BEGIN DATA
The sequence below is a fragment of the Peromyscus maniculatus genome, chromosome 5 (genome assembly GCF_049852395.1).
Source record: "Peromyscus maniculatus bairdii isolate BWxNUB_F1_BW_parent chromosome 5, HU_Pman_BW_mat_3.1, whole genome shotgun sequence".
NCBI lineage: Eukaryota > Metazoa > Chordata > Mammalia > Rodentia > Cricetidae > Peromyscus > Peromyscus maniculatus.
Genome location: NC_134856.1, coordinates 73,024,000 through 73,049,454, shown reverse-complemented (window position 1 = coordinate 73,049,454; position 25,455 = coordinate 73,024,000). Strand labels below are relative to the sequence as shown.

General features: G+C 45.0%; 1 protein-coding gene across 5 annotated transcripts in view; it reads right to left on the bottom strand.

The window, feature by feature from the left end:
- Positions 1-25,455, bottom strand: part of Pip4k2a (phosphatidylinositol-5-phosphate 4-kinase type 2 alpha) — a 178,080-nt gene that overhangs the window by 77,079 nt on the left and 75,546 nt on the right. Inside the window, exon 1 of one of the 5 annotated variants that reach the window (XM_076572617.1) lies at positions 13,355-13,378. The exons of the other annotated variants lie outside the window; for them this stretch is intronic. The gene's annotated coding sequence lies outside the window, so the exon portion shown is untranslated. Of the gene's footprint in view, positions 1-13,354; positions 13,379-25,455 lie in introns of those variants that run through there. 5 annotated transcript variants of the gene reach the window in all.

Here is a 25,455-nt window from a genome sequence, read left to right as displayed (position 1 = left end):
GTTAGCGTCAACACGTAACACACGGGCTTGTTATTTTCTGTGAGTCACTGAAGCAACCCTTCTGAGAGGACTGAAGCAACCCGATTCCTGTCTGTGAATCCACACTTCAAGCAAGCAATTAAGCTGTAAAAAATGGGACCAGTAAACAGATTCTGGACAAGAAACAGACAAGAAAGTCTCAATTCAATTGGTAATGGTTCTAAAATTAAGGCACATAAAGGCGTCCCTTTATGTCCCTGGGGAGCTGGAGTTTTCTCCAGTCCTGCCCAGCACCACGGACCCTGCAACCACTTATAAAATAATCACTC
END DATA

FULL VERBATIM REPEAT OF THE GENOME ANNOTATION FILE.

The sequence below is a fragment of the Peromyscus maniculatus genome, chromosome 5 (genome assembly GCF_049852395.1).
Source record: "Peromyscus maniculatus bairdii isolate BWxNUB_F1_BW_parent chromosome 5, HU_Pman_BW_mat_3.1, whole genome shotgun sequence".
NCBI lineage: Eukaryota > Metazoa > Chordata > Mammalia > Rodentia > Cricetidae > Peromyscus > Peromyscus maniculatus.
Genome location: NC_134856.1, coordinates 73,024,000 through 73,049,454, shown reverse-complemented (window position 1 = coordinate 73,049,454; position 25,455 = coordinate 73,024,000). Strand labels below are relative to the sequence as shown.

General features: G+C 45.0%; 1 protein-coding gene across 5 annotated transcripts in view; it reads right to left on the bottom strand.

The window, feature by feature from the left end:
- Positions 1-25,455, bottom strand: part of Pip4k2a (phosphatidylinositol-5-phosphate 4-kinase type 2 alpha) — a 178,080-nt gene that overhangs the window by 77,079 nt on the left and 75,546 nt on the right. Inside the window, exon 1 of one of the 5 annotated variants that reach the window (XM_076572617.1) lies at positions 13,355-13,378. The exons of the other annotated variants lie outside the window; for them this stretch is intronic. The gene's annotated coding sequence lies outside the window, so the exon portion shown is untranslated. Of the gene's footprint in view, positions 1-13,354; positions 13,379-25,455 lie in introns of those variants that run through there. 5 annotated transcript variants of the gene reach the window in all.

Here is a 25,455-nt window from a genome sequence, read left to right as displayed (position 1 = left end):
GTTAGCGTCAACACGTAACACACGGGCTTGTTATTTTCTGTGAGTCACTGAAGCAACCCTTCTGAGAGGACTGAAGCAACCCGATTCCTGTCTGTGAATCCACACTTCAAGCAAGCAATTAAGCTGTAAAAAATGGGACCAGTAAACAGATTCTGGACAAGAAACAGACAAGAAAGTCTCAATTCAATTGGTAATGGTTCTAAAATTAAGGCACATAAAGGCGTCCCTTTATGTCCCTGGGGAGCTGGAGTTTTCTCCAGTCCTGCCCAGCACCACGGACCCTGCAACCACTTATAAAATAATCACTC